A nonprofit publication of the Kentucky Center for Public Service Journalism

Bill Straub: So it has come to mob rule, terrorism, vandalism of Capitol encouraged by sitting President


A little more than 85 years ago, during an era of rising fascism in Europe, Sinclair Lewis, who authored such classics as Babbitt and Main Street, published a novel with the title It Can’t Happen Here, about a charismatic, populist politician, Berzelius “Buzz” Windrip, who is elected president by instilling fear in voters and vowing to usher in economic reforms.

Almost immediately upon assuming the nation’s highest office, Windrip began the process of imposing an authoritarian regime, bullying Congress and generating support by frightening the populace while embracing traditional American values.

Sound familiar?

His tenure ultimately resulted was civil war.

The title was ironic. One often hears that fascism in its various forms can’t possibly take hold in the land of the free and the home of the brave. The history of Germany, Italy, Russia, North Korea, or any totalitarian nation extent, carries no resonance in the United States.

Think again.


The NKyTribune’s Washington columnist Bill Straub served 11 years as the Frankfort Bureau chief for The Kentucky Post. He also is the former White House/political correspondent for Scripps Howard News Service. A member of the Kentucky Journalism Hall of Fame, he currently resides in Silver Spring, Maryland, and writes frequently about the federal government and politics. Email him at williamgstraub@gmail.com

The past few hours have demonstrated that this nation, founded on liberty, isn’t immune to the enticements of an evil, sick individual who promises to, for instance, “MAKE AMERICA GREAT AGAIN!” There is nothing so special about this nation that renders it impermeable to the patter of a conman who places his own desires above those he is elected to serve.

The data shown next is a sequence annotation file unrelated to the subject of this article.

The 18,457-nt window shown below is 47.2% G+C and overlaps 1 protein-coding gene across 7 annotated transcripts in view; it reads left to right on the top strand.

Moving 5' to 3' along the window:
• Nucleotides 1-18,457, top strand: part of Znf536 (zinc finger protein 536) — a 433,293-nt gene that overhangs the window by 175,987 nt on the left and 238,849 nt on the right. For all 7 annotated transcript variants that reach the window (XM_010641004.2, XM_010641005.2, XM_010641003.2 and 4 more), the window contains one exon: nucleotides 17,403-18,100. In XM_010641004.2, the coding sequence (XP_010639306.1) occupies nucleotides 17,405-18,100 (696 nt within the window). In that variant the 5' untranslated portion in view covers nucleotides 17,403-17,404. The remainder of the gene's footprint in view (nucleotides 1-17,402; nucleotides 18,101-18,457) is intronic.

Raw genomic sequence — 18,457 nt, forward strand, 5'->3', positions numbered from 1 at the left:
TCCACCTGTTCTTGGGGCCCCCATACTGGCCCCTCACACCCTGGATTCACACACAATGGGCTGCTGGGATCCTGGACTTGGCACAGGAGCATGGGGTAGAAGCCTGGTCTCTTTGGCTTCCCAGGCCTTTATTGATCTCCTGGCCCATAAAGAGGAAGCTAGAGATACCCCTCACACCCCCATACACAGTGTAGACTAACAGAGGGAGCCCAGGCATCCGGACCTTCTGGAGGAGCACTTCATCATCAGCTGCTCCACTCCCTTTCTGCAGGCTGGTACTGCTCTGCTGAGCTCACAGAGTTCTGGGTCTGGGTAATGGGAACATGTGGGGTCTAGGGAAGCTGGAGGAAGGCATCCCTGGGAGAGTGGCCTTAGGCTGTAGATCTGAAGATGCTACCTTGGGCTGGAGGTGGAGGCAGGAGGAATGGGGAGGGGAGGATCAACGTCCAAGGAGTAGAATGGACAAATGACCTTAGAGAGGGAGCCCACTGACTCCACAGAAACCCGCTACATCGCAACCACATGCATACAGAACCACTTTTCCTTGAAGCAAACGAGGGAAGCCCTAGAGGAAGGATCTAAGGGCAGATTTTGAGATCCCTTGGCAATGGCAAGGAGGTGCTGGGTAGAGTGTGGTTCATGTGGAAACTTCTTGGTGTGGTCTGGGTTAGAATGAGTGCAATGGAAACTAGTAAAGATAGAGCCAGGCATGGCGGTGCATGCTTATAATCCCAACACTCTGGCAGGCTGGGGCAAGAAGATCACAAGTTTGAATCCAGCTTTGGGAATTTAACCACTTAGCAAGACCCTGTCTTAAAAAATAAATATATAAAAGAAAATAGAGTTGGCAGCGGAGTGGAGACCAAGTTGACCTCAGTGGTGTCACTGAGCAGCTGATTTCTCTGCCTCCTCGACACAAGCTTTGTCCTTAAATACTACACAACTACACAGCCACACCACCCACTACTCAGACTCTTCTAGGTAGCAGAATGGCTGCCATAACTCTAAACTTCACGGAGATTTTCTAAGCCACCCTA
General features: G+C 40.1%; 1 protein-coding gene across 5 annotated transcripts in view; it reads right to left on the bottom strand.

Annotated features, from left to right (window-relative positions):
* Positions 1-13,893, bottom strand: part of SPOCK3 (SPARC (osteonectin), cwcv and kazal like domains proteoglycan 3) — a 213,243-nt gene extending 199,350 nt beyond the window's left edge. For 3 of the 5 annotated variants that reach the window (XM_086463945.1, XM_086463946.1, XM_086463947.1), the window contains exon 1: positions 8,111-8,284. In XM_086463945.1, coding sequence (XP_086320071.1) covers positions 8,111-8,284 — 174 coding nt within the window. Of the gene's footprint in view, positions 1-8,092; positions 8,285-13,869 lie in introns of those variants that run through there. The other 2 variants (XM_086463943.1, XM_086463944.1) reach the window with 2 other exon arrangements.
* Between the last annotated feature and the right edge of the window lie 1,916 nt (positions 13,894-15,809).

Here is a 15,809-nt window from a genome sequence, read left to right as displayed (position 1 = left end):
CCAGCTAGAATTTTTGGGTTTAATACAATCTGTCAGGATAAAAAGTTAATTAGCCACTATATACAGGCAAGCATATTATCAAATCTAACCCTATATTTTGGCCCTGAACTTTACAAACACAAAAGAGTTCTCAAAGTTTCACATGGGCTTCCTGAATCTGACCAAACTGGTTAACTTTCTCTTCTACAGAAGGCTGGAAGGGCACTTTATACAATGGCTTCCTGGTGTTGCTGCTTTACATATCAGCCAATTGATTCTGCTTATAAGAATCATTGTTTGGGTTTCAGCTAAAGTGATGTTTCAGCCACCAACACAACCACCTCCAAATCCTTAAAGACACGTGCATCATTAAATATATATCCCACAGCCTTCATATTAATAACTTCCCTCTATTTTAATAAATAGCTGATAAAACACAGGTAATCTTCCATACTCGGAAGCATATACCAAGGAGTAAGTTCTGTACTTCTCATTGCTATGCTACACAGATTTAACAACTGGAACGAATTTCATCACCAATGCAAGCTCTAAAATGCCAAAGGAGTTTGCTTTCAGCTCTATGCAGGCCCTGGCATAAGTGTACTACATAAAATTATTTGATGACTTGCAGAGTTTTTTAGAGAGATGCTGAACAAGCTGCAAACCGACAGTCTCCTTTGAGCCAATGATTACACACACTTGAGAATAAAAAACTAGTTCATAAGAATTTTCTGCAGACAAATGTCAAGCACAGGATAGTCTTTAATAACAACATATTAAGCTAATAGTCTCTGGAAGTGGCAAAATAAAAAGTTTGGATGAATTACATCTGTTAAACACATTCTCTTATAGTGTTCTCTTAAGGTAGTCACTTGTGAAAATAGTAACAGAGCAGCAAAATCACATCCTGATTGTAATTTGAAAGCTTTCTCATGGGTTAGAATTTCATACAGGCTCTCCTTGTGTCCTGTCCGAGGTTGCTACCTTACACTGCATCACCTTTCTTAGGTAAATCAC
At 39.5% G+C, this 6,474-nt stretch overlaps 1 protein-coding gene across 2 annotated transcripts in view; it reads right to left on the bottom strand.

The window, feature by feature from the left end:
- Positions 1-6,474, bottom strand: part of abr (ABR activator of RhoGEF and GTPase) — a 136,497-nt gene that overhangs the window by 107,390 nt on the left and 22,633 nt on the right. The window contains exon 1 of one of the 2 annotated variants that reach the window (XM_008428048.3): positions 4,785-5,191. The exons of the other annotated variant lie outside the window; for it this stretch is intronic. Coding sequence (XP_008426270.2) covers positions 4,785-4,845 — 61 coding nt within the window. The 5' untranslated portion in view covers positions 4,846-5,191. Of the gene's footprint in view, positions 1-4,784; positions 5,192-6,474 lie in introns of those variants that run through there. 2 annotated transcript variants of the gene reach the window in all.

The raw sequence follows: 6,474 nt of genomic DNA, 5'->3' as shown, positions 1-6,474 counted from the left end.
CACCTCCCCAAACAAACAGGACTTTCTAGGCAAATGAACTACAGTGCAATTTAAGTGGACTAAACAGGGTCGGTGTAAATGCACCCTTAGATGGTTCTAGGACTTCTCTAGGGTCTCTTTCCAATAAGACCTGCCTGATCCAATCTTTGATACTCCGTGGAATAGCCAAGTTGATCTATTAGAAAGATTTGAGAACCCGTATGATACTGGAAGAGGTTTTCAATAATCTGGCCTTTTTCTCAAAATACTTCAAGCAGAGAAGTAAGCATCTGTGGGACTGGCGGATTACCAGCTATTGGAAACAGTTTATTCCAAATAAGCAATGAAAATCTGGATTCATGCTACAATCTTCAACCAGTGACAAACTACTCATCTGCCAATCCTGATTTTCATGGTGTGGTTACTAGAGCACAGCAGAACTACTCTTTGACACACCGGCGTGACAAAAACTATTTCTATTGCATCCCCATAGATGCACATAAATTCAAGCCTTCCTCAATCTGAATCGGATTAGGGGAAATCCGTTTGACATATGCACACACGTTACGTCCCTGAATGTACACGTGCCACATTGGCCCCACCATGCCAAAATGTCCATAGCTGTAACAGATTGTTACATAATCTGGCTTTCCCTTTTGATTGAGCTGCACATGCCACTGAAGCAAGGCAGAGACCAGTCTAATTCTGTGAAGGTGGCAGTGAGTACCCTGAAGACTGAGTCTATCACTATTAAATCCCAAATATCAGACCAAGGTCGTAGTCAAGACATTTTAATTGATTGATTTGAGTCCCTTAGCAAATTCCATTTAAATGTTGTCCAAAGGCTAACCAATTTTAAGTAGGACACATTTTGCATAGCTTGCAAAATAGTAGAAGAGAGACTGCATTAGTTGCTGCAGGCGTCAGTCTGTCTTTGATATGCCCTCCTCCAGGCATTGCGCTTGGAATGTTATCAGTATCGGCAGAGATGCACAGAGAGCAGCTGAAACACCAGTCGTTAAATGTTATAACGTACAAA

The nation’s capital was in chaos on Wednesday. Congress on this day was slated to meet to accept the findings of electors from across the nation who determined that, on Nov. 3, former Vice President Joe Biden, a Democrat, had collected sufficient electoral votes to unseat the incumbent Republican, President Donald J. Trump, a finding that should lead to Biden’s inauguration on Jan. 20.

But Trump, a notorious demagogue and sociopath who has displayed the mental capacity of a gnat, has other ideas. He has been lying nonstop since the votes were tabulated, insisting that the election was “rigged’’ and that he, not Biden, had actually won the contest by several million votes.

Over the past many weeks Trump has endeavored to overturn those results, asserting fraud despite his inability to substantiate even a single instance. State election officials, Democrats and Republicans, have rebuffed the president’s avowals at every turn. The courts, state and federal, have informed him time and time again that he has no case.

Yet he persists. And millions of supporters, almost all White, primarily male, under educated in many instances, have followed him into the Valley of Death, culminating in a giant act of domestic terrorism on Wednesday, instigated by the words of the president himself, leading to the riotous takeover of the Capitol building, disrupting the electoral vote count, thus disturbing any hopes for a peaceful transition of power, and forcing assembled lawmakers to, in some instances, flee for their very lives.